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    A new surgical technique is a game changer for active, local women and men, and a St. Augustine doctor is one of the few who perform it. On average, 30% of women in the U.S. have a bone deformity on their foot, also known as a bunion. Traditionally surgery will call for a surgeon to shave away at the protruding bone. Recovery takes months and about 70% of the time, the painful lump comes back. That's what happened to Jenna Jones. 'It's kind of embarrassing.' Jones said. 'It's a bone deformity, but I wouldn't have done anything to it if I didn't have pain.' The 31-year-old runner hung up her running shoes, because nothing could ease her suffering.  TRENDING STORIES: Passenger dies after falling four stories from Carnival Cruise ship  Jacksonville father dies after being shot at home on W. Beaver St., family says  13-year-old girl shot, killed by 16-year-old boyfriend, police say  Four dead, including St. Marys parents, 4-year-old son in head-on crash  'The pain was the debilitating.' Jones said, 'it started affecting my everyday life.' With one surgery under her belt and no relief, Jones had given up — until she met Dr. Hort. He is one of a handful of surgeons to use special titanium plates to restabilize and secure the joint. 'The newer technology -- those risks are a lot less, and so I think people in general are probably going to become more comfortable with it,' Dr. Hort said. He operated on Jones in July. She has already seen a huge improvement. The X-rays speak for itself. ((pic attached)) 'Technically, it went as well as it could go,' Dr. Hort said. 'Sometimes that's hard in re-do situations because the bones have been cut. They're not exactly normal.' But, Jones said she finally feels normal. Next up … a marathon. 'It's on the list' Jones said. 'I'm gonna sign up for one, and start training hard-core.' STAY UPDATED: Download the Action News Jax app for live updates on breaking stories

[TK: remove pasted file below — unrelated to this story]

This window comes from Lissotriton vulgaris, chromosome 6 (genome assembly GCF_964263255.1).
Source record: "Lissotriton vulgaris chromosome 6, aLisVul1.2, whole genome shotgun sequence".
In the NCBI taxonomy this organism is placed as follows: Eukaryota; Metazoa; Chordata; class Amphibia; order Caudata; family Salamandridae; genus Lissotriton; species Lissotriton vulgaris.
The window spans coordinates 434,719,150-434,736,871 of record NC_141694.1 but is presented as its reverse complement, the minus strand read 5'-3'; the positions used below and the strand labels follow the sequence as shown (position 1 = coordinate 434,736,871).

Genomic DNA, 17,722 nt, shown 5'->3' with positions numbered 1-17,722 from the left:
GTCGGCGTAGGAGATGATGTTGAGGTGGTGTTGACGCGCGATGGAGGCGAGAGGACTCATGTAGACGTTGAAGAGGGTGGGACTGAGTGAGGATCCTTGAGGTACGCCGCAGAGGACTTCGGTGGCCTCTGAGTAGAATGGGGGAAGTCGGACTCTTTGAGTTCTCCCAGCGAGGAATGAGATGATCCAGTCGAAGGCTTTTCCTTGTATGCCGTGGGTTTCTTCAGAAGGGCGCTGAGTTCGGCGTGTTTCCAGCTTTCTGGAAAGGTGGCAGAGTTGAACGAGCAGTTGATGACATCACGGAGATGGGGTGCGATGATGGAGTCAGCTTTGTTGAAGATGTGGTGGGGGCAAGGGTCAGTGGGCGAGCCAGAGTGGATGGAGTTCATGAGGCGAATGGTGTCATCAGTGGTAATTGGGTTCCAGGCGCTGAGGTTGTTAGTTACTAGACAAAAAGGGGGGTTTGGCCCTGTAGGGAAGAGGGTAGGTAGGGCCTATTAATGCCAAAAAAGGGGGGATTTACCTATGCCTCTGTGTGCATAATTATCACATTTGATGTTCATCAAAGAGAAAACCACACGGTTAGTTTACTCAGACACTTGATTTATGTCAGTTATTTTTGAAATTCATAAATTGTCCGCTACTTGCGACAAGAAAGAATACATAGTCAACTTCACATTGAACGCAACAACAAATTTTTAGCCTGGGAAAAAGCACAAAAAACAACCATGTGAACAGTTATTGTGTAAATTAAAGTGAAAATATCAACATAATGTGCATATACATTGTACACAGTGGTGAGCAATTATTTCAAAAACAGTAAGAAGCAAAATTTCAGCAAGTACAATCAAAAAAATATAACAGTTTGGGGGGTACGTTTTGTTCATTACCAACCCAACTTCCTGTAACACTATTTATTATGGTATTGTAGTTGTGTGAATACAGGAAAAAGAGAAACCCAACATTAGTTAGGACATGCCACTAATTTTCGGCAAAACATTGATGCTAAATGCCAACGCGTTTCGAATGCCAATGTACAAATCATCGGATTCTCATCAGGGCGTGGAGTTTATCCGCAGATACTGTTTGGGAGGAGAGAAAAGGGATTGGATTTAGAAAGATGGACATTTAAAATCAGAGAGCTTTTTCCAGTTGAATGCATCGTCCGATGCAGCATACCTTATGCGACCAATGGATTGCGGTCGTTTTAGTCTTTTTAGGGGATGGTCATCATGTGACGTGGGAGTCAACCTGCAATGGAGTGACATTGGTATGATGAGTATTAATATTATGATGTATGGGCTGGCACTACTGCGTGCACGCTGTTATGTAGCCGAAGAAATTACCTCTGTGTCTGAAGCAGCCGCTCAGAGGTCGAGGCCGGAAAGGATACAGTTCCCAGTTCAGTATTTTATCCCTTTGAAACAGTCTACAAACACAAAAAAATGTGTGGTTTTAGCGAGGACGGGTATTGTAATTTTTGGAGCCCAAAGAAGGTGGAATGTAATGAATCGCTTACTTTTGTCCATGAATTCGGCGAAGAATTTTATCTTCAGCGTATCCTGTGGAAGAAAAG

• A Florida lawyer collected nearly $1 million in fees by filing over 300 unauthorized lawsuits alleging violations of laws protecting disabled Americans in New York and Florida, federal authorities said Tuesday. Stuart Finkelstein, 65, of Davie, Florida, was arrested Tuesday and released on $150,000 bail after an appearance in federal court in Fort Lauderdale, Florida. In a release, U.S. Attorney Geoffrey S. Berman said Finkelstein stole the identities of two individuals to file lawsuits in New York and Florida. The lawsuits claimed the individuals were unable to access public establishments because they did not comply with the Americans with Disabilities Act. Yet, Berman said, the individuals had never tried to go into the establishments and Finkelstein did not represent them as an attorney. Berman said Finkelstein engaged in a “galling scheme” that was “as profitable as it was brazen” from at least October 2013 through last May. A criminal complaint filed in Manhattan federal court said Finkelstein made false representations to various establishments before suing them in the Southern District of New York and the Southern District of Florida. It said he obstructed official judicial proceedings and then settled the fake lawsuits to collect about $930,000 in attorney fees. Finkelstein was charged with mail fraud, aggravated identity theft obstruction of justice and making false declarations to a court. A message seeking comment was left with Finkelstein. In a story earlier this year, the New York Post said Finkelstein usually targeted small businesses. “It’s like the old days, when the Mafia would say, ‘You have to pay us or we’ll break your windows,’” Micheline Gaulin, the owner of the Left Bank eatery in Manhattan’s West Village, told the newspaper. The Post said she paid over $18,000 to Finkelstein in what she called “a legal shakedown.” The Post said Finkelstein was barred from practicing law in New York state in 2007 but was reinstated in 2016 after a probe by the state judiciary’s Committee on Character and Fitness.